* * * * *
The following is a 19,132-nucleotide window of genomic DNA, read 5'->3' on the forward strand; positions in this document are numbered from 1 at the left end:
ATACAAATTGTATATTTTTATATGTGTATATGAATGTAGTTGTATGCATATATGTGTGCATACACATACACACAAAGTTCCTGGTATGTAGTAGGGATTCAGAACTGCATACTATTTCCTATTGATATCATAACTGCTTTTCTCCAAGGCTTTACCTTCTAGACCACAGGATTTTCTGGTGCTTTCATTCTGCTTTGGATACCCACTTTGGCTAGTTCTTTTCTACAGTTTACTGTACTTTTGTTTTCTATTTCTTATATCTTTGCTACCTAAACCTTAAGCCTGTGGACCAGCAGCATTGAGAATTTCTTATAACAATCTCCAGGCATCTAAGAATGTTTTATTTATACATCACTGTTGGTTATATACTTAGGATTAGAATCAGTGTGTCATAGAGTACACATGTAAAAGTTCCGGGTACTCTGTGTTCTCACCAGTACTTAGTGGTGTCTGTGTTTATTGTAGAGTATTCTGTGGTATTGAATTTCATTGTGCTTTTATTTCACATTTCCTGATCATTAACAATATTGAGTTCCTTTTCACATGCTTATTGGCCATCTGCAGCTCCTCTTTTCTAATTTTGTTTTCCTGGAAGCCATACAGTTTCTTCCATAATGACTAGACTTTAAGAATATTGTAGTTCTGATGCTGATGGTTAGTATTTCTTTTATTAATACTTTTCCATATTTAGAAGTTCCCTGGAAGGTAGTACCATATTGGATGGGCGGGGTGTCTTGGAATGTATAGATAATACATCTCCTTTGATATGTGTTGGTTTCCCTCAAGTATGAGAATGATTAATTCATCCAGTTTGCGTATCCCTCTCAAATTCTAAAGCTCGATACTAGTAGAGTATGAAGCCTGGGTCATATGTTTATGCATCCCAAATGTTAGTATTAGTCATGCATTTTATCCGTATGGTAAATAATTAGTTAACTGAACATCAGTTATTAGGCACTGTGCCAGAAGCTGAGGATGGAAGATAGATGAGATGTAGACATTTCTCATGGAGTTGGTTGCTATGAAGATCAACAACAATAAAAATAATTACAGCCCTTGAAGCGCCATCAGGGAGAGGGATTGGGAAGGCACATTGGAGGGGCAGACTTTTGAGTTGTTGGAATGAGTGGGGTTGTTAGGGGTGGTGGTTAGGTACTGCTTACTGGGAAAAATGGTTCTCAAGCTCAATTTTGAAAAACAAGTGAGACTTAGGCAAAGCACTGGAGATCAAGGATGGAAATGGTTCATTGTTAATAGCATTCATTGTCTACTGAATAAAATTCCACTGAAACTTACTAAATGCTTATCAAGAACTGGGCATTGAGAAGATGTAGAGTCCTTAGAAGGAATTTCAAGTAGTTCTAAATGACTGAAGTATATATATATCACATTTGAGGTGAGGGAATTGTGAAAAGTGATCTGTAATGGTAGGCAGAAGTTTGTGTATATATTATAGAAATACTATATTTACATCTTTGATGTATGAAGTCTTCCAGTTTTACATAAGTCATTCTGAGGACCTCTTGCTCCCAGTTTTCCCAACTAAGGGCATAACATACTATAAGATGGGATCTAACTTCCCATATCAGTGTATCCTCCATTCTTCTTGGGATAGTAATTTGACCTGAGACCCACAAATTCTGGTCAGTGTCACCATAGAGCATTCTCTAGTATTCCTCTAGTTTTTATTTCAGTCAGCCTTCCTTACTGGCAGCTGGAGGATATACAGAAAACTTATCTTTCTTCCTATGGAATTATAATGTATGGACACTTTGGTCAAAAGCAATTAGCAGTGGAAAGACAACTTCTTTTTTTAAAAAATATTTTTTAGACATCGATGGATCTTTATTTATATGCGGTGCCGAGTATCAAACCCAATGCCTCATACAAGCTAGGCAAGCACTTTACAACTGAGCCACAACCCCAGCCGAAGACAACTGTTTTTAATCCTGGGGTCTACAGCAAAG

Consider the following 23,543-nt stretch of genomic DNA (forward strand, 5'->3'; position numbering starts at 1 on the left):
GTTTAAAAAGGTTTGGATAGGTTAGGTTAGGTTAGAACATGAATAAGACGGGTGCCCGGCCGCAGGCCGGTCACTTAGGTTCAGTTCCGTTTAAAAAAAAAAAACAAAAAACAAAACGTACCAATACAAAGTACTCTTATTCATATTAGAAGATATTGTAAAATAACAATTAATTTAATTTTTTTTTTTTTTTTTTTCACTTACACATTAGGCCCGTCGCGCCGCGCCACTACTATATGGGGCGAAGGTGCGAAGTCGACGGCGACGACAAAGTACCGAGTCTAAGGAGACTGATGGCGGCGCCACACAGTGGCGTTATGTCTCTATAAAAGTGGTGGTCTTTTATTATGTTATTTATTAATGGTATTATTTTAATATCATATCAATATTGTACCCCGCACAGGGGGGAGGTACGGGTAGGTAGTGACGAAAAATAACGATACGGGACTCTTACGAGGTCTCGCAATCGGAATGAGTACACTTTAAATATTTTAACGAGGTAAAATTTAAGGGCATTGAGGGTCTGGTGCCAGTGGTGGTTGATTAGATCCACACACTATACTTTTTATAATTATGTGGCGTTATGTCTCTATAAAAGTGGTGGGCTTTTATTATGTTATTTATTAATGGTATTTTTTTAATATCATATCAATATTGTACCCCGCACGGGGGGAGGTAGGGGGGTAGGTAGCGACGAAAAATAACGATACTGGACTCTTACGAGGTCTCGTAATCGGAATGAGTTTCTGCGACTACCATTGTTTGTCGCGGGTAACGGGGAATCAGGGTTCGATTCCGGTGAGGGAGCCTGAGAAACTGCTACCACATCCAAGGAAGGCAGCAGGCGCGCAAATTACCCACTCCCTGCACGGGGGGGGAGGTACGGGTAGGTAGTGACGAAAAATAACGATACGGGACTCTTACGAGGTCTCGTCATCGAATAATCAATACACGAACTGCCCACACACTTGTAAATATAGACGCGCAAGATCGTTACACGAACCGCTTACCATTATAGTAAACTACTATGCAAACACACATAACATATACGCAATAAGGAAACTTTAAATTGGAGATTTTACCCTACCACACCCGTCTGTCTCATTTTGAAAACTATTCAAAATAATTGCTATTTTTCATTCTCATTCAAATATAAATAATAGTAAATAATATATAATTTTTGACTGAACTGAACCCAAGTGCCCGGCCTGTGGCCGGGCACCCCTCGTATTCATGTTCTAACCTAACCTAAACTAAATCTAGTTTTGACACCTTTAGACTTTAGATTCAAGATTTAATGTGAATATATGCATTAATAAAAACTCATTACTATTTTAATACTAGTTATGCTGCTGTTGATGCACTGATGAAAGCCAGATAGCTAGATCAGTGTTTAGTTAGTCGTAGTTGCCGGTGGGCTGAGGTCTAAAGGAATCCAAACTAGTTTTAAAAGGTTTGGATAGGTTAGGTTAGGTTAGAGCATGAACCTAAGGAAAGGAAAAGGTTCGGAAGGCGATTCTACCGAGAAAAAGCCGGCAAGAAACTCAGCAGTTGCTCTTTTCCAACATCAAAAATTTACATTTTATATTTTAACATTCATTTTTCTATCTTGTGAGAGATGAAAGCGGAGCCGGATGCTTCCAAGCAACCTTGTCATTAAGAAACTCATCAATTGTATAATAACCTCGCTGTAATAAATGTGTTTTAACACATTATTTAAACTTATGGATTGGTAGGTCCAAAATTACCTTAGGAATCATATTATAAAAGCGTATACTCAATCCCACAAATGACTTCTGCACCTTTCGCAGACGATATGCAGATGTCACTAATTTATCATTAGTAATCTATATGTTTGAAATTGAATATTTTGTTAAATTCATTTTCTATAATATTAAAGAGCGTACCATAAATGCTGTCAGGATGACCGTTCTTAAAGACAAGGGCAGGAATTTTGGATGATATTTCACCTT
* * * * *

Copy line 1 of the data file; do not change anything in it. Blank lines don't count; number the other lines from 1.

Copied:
The following is a 19,132-nucleotide window of genomic DNA, read 5'->3' on the forward strand; positions in this document are numbered from 1 at the left end: